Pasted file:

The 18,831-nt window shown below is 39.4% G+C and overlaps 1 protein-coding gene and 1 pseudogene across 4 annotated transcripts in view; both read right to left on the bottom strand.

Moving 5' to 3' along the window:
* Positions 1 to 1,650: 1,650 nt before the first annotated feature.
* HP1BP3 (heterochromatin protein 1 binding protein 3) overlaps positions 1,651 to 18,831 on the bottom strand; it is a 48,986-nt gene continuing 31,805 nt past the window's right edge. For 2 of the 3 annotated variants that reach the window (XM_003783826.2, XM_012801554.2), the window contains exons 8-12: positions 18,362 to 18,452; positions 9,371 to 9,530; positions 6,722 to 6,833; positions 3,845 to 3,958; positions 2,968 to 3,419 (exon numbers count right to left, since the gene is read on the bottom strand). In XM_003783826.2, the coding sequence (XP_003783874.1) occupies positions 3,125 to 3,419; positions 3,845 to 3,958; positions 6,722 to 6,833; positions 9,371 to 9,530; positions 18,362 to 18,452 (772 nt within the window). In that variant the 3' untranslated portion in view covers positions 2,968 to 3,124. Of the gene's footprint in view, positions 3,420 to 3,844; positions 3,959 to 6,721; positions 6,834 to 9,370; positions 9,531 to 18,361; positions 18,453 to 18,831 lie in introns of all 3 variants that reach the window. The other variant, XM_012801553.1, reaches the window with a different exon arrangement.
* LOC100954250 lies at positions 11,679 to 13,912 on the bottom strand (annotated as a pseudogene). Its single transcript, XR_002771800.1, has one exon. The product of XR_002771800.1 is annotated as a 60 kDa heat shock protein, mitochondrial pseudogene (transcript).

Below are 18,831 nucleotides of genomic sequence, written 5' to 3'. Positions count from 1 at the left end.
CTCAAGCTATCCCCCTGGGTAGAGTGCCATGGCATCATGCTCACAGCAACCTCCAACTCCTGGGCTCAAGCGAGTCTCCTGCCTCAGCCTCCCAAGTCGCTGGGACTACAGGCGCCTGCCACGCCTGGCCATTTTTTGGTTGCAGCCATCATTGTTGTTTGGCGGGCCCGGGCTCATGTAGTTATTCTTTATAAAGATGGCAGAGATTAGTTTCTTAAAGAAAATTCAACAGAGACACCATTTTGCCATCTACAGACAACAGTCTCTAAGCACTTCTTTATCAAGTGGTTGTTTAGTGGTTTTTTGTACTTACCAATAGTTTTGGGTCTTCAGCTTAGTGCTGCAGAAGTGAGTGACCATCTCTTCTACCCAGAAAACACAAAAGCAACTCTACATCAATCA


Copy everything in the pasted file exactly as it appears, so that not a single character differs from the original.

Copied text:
The 18,831-nt window shown below is 39.4% G+C and overlaps 1 protein-coding gene and 1 pseudogene across 4 annotated transcripts in view; both read right to left on the bottom strand.

Moving 5' to 3' along the window:
* Positions 1 to 1,650: 1,650 nt before the first annotated feature.
* HP1BP3 (heterochromatin protein 1 binding protein 3) overlaps positions 1,651 to 18,831 on the bottom strand; it is a 48,986-nt gene continuing 31,805 nt past the window's right edge. For 2 of the 3 annotated variants that reach the window (XM_003783826.2, XM_012801554.2), the window contains exons 8-12: positions 18,362 to 18,452; positions 9,371 to 9,530; positions 6,722 to 6,833; positions 3,845 to 3,958; positions 2,968 to 3,419 (exon numbers count right to left, since the gene is read on the bottom strand). In XM_003783826.2, the coding sequence (XP_003783874.1) occupies positions 3,125 to 3,419; positions 3,845 to 3,958; positions 6,722 to 6,833; positions 9,371 to 9,530; positions 18,362 to 18,452 (772 nt within the window). In that variant the 3' untranslated portion in view covers positions 2,968 to 3,124. Of the gene's footprint in view, positions 3,420 to 3,844; positions 3,959 to 6,721; positions 6,834 to 9,370; positions 9,531 to 18,361; positions 18,453 to 18,831 lie in introns of all 3 variants that reach the window. The other variant, XM_012801553.1, reaches the window with a different exon arrangement.
* LOC100954250 lies at positions 11,679 to 13,912 on the bottom strand (annotated as a pseudogene). Its single transcript, XR_002771800.1, has one exon. The product of XR_002771800.1 is annotated as a 60 kDa heat shock protein, mitochondrial pseudogene (transcript).

Below are 18,831 nucleotides of genomic sequence, written 5' to 3'. Positions count from 1 at the left end.
CTCAAGCTATCCCCCTGGGTAGAGTGCCATGGCATCATGCTCACAGCAACCTCCAACTCCTGGGCTCAAGCGAGTCTCCTGCCTCAGCCTCCCAAGTCGCTGGGACTACAGGCGCCTGCCACGCCTGGCCATTTTTTGGTTGCAGCCATCATTGTTGTTTGGCGGGCCCGGGCTCATGTAGTTATTCTTTATAAAGATGGCAGAGATTAGTTTCTTAAAGAAAATTCAACAGAGACACCATTTTGCCATCTACAGACAACAGTCTCTAAGCACTTCTTTATCAAGTGGTTGTTTAGTGGTTTTTTGTACTTACCAATAGTTTTGGGTCTTCAGCTTAGTGCTGCAGAAGTGAGTGACCATCTCTTCTACCCAGAAAACACAAAAGCAACTCTACATCAATCA